Tenor Max Quinlan starts off the New Year's Eve concert with a perfromance of Wilkommen from "Cabaret" as conductor David Wroe looks on. Credits: Jill D'Ambrosio
Guest vocalists Angelo Luis Rios, Gabrielle Stravelli, Max Quinlan and Siri Howard perform for the crowd at Westfield High School. Credits: Jill D'Ambrosio
January 1, 2014 at 5:00 PM
WESTFIELD, NJ – The New Jersey Festival Orchestra helped concertgoers kick off their New Year’s Eve celebrations with its performance of “An’ All That Jazz!” a revue of Broadway favorites and jazz classics Tuesday night at Westfield High School.
Under the direction of Conductor and Music Director David Wroe, the orchestra was joined by four guest vocalists, all of whom delighted a sold out crowd with a mix of nostalgia, humor and fun.
Selections for the concert included music by Irving Berlin, Richard Rodgers and Oscar Hammerstein and Marvin Hamlisch, among others.
“People love this concert because it’s the perfect way not just to usher in the New Year but to usher in New Year’s Eve,” said Elizabeth Ryan, director of marketing for the NJFO, adding that the concert is the first stop for many before they head to a party or restaurant.
“They leave in a good mood,” she said.
Formerly the Westfield Symphony Orchestra, the organization has been performing a New Year’s Eve show for roughly a dozen years, Ryan said. Originally part of Westfield’s First Night, the concerts had been held at the Presbyterian Church until moving to a bigger venue at the high school.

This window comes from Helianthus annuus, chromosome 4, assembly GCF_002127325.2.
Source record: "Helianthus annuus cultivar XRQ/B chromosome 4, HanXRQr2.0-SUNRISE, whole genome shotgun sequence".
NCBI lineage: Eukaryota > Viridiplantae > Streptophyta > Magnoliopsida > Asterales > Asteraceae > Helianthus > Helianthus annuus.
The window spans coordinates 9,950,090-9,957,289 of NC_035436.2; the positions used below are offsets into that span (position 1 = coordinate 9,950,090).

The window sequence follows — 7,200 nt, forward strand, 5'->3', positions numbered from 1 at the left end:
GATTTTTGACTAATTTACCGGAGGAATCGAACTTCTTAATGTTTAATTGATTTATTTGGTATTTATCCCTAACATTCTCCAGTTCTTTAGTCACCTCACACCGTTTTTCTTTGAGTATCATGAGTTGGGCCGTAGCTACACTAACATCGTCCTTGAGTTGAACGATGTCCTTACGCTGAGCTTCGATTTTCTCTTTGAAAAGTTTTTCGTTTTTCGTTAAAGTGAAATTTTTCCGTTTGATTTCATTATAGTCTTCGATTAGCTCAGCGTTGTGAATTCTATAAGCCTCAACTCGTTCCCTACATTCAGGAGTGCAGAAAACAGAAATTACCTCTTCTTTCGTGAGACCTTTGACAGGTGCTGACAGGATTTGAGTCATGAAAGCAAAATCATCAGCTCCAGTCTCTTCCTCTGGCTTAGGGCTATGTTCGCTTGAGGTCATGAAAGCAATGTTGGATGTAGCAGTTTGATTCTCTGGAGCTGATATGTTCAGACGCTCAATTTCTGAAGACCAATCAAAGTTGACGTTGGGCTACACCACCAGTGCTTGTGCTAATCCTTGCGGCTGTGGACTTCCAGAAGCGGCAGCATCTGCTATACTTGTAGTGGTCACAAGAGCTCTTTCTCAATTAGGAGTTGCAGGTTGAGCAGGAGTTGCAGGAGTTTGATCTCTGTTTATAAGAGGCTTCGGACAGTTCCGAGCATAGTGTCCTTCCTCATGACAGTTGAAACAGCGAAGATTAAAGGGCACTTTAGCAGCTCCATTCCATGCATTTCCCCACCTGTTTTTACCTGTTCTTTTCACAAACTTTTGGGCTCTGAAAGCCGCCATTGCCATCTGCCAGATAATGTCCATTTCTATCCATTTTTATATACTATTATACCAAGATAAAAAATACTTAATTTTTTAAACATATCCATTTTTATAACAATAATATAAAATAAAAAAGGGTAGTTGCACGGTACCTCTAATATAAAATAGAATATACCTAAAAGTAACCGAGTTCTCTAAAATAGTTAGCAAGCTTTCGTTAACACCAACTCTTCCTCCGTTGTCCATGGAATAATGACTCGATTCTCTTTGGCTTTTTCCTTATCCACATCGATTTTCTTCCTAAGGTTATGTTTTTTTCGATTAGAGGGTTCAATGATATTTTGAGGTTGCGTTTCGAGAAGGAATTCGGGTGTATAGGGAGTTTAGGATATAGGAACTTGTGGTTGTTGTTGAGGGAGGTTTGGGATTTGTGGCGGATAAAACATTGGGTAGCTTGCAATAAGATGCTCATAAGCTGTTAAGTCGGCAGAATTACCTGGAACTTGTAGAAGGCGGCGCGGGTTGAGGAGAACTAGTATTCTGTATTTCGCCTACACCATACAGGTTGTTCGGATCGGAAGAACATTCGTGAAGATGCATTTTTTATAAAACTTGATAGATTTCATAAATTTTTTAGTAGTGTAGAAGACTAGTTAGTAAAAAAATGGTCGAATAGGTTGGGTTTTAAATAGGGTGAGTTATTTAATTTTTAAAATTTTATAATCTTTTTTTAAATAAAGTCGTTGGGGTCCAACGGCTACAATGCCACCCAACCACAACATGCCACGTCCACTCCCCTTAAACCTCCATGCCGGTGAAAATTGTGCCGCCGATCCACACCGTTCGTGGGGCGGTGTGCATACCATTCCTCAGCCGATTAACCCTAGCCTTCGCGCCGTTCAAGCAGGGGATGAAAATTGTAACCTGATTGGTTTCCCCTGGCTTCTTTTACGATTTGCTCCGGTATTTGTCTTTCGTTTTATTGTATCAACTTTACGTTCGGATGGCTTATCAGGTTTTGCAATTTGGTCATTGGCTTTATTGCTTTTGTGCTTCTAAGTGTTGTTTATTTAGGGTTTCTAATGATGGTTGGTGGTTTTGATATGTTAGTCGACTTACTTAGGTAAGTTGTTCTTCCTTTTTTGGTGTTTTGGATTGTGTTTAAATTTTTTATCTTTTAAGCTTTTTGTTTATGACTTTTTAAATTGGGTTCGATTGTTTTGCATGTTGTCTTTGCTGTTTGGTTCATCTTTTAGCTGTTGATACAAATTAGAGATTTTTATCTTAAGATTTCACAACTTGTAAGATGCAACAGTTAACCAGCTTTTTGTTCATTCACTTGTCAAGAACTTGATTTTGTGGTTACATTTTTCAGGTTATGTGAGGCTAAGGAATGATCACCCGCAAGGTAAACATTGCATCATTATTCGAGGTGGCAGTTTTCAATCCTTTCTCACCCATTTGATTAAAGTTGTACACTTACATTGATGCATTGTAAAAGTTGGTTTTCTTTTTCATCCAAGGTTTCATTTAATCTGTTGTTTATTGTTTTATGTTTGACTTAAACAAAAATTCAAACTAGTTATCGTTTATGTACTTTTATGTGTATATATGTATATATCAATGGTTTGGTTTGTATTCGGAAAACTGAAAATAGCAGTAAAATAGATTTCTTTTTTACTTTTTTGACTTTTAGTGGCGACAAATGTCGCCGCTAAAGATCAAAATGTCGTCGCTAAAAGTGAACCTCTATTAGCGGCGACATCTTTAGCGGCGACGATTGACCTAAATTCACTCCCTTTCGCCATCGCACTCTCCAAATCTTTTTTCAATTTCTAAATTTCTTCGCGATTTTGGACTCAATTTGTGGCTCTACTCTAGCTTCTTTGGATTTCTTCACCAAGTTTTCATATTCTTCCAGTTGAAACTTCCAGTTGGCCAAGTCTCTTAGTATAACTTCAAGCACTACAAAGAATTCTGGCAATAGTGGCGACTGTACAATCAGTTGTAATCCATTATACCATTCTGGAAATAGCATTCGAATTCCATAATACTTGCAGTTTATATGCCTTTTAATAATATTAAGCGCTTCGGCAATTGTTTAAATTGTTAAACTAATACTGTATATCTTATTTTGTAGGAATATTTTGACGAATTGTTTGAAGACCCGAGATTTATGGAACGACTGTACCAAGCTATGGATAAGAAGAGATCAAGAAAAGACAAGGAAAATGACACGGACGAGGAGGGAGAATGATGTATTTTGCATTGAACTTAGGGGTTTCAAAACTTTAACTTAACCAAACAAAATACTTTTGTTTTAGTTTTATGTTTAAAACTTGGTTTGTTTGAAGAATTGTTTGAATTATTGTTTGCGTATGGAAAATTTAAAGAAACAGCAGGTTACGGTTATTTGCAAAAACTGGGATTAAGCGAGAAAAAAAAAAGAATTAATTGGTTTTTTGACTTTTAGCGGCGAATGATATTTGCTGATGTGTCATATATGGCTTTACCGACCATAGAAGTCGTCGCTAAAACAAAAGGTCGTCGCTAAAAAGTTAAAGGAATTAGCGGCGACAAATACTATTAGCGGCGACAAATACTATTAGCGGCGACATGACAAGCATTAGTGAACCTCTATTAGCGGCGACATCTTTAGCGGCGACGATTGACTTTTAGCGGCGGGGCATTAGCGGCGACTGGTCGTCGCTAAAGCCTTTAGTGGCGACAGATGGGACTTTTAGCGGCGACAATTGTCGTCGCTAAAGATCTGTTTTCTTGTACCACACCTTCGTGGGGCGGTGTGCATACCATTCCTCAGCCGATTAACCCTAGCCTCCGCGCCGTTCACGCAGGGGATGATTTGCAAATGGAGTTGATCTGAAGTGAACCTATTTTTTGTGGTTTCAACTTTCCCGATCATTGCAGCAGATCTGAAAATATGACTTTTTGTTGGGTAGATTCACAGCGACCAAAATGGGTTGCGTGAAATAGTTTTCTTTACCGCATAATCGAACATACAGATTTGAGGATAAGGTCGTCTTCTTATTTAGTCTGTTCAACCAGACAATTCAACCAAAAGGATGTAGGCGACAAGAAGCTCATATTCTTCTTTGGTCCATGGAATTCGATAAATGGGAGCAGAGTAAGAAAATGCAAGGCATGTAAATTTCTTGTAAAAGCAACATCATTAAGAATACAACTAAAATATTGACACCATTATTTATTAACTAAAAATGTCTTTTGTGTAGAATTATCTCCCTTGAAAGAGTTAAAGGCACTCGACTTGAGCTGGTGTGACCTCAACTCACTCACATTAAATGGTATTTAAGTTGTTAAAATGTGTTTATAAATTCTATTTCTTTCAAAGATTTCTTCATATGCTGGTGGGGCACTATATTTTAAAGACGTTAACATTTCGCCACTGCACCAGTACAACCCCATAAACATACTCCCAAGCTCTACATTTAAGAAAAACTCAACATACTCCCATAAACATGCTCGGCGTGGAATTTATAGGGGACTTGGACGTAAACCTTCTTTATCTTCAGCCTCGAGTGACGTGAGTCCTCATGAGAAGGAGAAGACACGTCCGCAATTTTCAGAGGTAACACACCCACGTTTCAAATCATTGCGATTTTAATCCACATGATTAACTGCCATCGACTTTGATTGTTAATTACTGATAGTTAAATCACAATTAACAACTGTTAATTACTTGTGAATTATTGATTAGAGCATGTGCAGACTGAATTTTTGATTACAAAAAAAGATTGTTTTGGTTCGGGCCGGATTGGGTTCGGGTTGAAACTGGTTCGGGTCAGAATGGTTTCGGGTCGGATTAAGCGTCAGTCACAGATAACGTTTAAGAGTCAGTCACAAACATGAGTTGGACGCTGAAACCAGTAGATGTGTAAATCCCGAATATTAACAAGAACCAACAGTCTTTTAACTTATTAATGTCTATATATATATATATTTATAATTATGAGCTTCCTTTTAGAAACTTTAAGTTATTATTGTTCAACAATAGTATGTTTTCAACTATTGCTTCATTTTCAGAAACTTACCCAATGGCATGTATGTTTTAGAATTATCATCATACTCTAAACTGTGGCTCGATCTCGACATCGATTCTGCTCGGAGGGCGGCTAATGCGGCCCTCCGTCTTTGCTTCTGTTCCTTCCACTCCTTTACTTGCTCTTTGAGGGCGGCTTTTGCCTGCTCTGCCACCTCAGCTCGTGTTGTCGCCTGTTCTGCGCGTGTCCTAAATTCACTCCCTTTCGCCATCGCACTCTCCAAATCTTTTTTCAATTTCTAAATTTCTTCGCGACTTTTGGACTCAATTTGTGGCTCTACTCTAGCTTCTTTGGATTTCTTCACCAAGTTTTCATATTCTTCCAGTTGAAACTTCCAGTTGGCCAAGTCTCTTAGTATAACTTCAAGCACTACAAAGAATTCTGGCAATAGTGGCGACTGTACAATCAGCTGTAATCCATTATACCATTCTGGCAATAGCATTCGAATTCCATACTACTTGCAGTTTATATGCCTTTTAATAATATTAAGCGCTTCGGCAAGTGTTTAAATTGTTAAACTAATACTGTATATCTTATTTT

Tuesday evening's concert featured vocal performances by professional musicians mezzo soprano Gabrielle Stravelli, soprano Siri Howard, tenor Max Quinlan and and baritone Angelo Luis Rios.
Spouses Quinlan and Howard are fresh from performing in the 25th anniversary national tour of Les Miserables for the past two years. The New Year’s Eve concert included “I Dreamed a Dream,” sung by Stravelli, from the iconic musical that will return to Broadway in March.
At one point in the second half of the concert, Wroe took a moment to talk onstage with Quinlan and Howard about their experiences in the tour. He was curious if they had witnessed any small mistakes during the show.
“We’re dying to know,” Wroe joked.
“There are a lot of funny things that happen onstage that hopefully you never know about!” Quinlan replied, before recounting one instance when he had to think on his feet to fill in forgotten lyrics to a song he had sung numerous times before.
Mary Jackson came to hear the concert with her husband, Steve DeDuck. Over the last few years, the Scotch Plains couple has made a point of starting their New Year’s Eve festivities at the concert.
“The orchestra’s always great, and the singers they bring in are excellent,” Jackson said.
Afterwards, she and DeDuck planned to gather at the home of friends who were also in attendance.
At the show, the Friends of the New Jersey Festival Orchestra, the fundraising arm of the organization, sold ornamental treble clef keepsakes marking the inaugural season of the orchestra under its new name. The keepsakes are $15 and will be available at concerts for the rest of the season.
Ryan emphasized the importance of the work the fundraising team, which also organizes a tour of notable local homes in May.
“The friends are really critical to the financial stability of the organization,” she said, noting that ticket sales account for only about 30 percent of the organization's budget.
The NJFO' next performance, “The Gypsy Spirit” will take place on Feb. 21 at the Richard P. Marasco Center for the Performing Arts in Monroe Township, Feb. 22 at the Presbyterian Church in Westfield and Feb. 23 at the Morris Museum in Morristown.